Jagjit Singh Batalvi showed his incredible tabla skills to a group of students who were keen to learn the Tabla.
The tabla is a membranophone percussion instrument which is often used in classical music and in the traditional music of India, Pakistan, Afghanistan, Nepal, Bangladesh and Sri Lanka. The instrument consists of a pair of hand drums of contrasting sizes and timbres.
The main drum is called a tabla and is played with the dominant hand. Its shell is cylindrical and made out of wood, and its tight skin produces a distinct pitch when struck.
The larger, low pitched drum, called dagga or baya, has a bowl-shaped metal shell. Its membrane is looser than that of the tabla, enabling the player to manipulate the drum’s pitch with his or her hand in performance.
It is claimed that the term tabla is derived from an Arabic word, tabl, which simply means “drum.” The tabla is used in some other Asian musical traditions outside of the Indian subcontinent, such as in the Indonesian dangdut genre.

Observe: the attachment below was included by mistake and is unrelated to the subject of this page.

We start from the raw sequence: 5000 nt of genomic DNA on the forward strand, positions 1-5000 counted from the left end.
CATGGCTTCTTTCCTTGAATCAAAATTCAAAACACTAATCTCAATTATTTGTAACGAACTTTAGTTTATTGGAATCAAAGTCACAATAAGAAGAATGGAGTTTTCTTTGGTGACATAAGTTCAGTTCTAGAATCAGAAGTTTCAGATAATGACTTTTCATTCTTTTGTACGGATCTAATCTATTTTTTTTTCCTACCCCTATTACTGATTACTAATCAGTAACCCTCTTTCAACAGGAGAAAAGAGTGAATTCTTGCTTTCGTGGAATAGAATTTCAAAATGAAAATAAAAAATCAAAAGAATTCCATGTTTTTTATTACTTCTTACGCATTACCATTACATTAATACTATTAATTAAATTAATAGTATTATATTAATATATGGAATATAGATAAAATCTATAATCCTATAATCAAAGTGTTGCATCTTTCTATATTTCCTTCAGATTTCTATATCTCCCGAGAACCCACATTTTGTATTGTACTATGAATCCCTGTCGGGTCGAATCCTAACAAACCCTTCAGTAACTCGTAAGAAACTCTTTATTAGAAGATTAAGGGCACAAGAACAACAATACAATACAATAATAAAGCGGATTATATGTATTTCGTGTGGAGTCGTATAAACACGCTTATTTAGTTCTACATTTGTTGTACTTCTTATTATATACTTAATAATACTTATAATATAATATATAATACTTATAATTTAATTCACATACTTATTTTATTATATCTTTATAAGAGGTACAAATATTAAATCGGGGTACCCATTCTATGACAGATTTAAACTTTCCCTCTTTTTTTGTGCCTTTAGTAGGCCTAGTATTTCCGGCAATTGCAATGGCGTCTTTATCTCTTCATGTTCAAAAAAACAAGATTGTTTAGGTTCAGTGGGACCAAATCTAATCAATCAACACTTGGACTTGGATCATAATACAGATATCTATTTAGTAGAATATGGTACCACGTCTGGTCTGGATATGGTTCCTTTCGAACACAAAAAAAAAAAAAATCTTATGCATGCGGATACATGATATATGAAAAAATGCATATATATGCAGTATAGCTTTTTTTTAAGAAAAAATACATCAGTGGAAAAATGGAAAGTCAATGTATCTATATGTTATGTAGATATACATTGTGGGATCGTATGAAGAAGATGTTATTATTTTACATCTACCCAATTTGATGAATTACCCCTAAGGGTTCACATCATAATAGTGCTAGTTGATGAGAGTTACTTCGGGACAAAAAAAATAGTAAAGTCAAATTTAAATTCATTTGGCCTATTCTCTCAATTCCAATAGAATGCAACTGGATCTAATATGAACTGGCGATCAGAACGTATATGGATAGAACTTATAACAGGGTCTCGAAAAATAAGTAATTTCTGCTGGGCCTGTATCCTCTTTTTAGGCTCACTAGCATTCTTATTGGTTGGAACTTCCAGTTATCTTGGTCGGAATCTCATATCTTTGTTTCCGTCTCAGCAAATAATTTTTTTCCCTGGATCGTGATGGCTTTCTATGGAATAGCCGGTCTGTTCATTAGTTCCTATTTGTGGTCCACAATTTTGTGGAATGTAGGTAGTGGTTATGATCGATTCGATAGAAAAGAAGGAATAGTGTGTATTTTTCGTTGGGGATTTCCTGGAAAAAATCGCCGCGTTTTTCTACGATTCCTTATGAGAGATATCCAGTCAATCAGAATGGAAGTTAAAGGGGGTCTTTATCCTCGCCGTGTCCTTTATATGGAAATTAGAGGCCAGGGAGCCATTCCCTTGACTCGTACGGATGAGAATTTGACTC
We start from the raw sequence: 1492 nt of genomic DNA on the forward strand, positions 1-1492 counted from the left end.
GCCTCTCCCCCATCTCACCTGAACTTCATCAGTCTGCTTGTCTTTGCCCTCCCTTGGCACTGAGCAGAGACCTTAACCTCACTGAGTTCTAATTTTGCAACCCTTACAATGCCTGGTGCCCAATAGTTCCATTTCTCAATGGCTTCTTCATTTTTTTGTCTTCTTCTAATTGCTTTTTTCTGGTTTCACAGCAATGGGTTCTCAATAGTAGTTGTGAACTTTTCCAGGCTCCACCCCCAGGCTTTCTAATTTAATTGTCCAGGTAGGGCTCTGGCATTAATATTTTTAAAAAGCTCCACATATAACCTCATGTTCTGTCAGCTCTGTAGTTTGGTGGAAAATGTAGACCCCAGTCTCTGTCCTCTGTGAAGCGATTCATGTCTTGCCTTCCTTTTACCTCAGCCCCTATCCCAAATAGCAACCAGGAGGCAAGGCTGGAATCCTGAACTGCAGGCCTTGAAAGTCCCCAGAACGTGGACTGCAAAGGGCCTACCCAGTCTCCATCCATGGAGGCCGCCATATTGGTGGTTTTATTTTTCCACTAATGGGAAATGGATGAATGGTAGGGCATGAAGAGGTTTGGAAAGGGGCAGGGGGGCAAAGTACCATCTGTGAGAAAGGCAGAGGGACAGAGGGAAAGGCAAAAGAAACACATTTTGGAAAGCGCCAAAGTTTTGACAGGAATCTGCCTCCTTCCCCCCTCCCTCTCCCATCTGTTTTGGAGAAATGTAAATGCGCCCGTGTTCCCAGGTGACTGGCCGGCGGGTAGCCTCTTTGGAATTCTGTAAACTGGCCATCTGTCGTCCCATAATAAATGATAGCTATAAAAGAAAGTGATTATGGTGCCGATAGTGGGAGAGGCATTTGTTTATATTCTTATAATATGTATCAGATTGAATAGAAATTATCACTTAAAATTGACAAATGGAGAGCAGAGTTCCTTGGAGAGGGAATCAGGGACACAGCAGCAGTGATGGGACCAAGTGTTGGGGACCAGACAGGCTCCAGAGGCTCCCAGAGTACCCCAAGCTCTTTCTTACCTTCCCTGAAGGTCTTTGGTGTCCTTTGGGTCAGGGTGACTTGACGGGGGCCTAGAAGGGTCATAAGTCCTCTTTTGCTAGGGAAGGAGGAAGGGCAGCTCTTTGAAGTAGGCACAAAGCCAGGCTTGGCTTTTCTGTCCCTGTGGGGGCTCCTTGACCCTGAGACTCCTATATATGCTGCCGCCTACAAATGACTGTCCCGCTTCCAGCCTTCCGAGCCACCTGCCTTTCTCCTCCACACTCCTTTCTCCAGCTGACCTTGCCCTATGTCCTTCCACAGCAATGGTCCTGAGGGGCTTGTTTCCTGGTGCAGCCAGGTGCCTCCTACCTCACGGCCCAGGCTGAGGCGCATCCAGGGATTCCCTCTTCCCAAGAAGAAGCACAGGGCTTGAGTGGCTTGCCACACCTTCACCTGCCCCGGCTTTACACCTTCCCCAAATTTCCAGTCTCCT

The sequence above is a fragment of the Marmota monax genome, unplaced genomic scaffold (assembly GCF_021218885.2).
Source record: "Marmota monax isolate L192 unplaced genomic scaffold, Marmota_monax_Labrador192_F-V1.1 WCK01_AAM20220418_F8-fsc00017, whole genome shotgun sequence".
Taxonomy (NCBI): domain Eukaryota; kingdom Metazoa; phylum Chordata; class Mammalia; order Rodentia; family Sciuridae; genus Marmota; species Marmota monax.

The playing technique involves extensive use of the fingers and palms in various configurations to create a wide variety of different sounds and rhythms, reflected in mnemonic syllables (bol).
The heel of the hand is used to apply pressure or in a sliding motion on the larger drum so that the pitch is changed during the sound’s decay. In playing the Indian style tabla there are two ways to play it: band bol and khula bol. In the sense of classical music it is termed “tali” and “khali”.